HON. A. S. J. LEHR. The gentleman whose name heads this sketch is the present representative of Carter County, Missouri, and he is unquestionably one of the ablest and best posted young men in the same. He resides three and a half miles east of Hunter, this county, is a farmer and teacher, and has for a number of years taken a prominent part in political matters. Born in Jacksonport, Arkansas, January 30, 1867, he is the son of Richard H. and Sarah J. (Hardin) Lehr, and the grandson of John F. Lehr, who came from Germany to the United States in an early day. Richard H. Lehr was born in Alabama, but about 1855 came to Carter County, Missouri, and when the war broke out he enlisted in the Confederate Army. He was made captain of a company and served throughout the war. He held a number of offices in Carter County, was an excellent public speaker, and was universally respected. His death occurred in Doniphan, Ripley County, about 1871. Mrs. Lehr was born in Tennessee, and was the daughter of Burgess Hardin, who died in Marshall County, Tennessee They were the parents of four children, as follows: Emma, wife of James A. Croak, a farmer of this county; Clara K., wife of William E. Croak, of Ripley County; John H., a farmer and a teacher and a leading man in the county; and A. S. J., our subject. On a farm in this county our subject grew to manhood, and what time he could get from the duties necessary on the same he attended the common schools....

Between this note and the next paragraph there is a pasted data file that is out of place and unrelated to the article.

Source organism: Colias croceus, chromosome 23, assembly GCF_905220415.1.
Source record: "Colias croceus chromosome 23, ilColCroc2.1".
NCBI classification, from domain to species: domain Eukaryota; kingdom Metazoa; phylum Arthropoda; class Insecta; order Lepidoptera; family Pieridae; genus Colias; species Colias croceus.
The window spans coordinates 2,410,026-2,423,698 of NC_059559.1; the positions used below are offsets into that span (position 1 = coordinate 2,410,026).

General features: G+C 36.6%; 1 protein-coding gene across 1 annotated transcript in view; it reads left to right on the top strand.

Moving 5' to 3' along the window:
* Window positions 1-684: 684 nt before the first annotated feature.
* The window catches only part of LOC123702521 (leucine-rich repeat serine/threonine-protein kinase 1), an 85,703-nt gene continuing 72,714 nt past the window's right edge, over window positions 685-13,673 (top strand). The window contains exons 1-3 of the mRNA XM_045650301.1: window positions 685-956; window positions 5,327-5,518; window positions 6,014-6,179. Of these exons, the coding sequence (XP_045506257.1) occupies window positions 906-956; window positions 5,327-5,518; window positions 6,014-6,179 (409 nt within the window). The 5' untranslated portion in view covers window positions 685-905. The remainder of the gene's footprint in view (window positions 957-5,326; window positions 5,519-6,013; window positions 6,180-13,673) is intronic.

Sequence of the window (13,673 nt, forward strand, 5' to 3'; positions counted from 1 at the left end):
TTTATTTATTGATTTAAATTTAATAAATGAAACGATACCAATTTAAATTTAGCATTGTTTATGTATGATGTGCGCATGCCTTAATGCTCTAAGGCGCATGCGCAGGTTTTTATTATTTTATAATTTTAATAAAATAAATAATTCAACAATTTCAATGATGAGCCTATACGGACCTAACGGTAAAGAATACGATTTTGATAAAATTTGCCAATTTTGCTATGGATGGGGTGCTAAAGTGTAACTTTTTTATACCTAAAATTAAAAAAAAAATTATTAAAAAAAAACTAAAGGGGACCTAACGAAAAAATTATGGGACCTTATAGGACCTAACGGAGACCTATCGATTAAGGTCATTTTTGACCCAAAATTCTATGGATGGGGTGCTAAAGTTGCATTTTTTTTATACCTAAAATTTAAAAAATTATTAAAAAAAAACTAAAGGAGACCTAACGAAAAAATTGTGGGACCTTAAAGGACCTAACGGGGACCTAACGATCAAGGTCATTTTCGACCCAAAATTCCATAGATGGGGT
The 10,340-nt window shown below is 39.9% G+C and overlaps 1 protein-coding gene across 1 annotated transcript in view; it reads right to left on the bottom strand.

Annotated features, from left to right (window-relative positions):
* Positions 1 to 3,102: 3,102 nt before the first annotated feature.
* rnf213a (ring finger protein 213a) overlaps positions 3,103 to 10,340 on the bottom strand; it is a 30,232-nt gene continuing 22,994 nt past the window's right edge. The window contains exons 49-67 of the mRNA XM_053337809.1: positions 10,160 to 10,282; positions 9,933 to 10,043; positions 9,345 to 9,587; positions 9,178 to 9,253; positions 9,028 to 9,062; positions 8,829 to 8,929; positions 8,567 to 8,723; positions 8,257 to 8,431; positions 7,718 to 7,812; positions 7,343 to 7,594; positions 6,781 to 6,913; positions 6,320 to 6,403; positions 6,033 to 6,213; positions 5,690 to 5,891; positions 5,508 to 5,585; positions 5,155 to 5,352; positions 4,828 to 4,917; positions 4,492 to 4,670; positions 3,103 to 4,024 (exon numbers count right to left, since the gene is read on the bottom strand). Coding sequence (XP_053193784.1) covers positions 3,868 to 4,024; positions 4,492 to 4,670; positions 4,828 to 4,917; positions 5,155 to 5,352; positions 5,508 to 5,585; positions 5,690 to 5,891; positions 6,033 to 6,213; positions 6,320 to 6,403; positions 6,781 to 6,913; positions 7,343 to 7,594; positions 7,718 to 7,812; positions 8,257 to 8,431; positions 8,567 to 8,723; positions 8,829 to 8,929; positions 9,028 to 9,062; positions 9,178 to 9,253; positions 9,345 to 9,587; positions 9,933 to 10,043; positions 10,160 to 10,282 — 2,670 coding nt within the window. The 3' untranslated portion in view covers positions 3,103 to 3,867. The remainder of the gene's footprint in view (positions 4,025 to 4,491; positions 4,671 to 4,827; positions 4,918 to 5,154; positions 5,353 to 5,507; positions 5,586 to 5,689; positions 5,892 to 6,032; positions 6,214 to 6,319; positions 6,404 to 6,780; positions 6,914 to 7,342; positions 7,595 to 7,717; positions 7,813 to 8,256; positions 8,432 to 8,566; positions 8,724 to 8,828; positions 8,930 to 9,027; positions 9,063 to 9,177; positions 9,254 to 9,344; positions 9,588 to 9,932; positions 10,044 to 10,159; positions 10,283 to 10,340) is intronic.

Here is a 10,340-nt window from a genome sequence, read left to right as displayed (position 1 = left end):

Biography of Dr. Tolman W. Cotton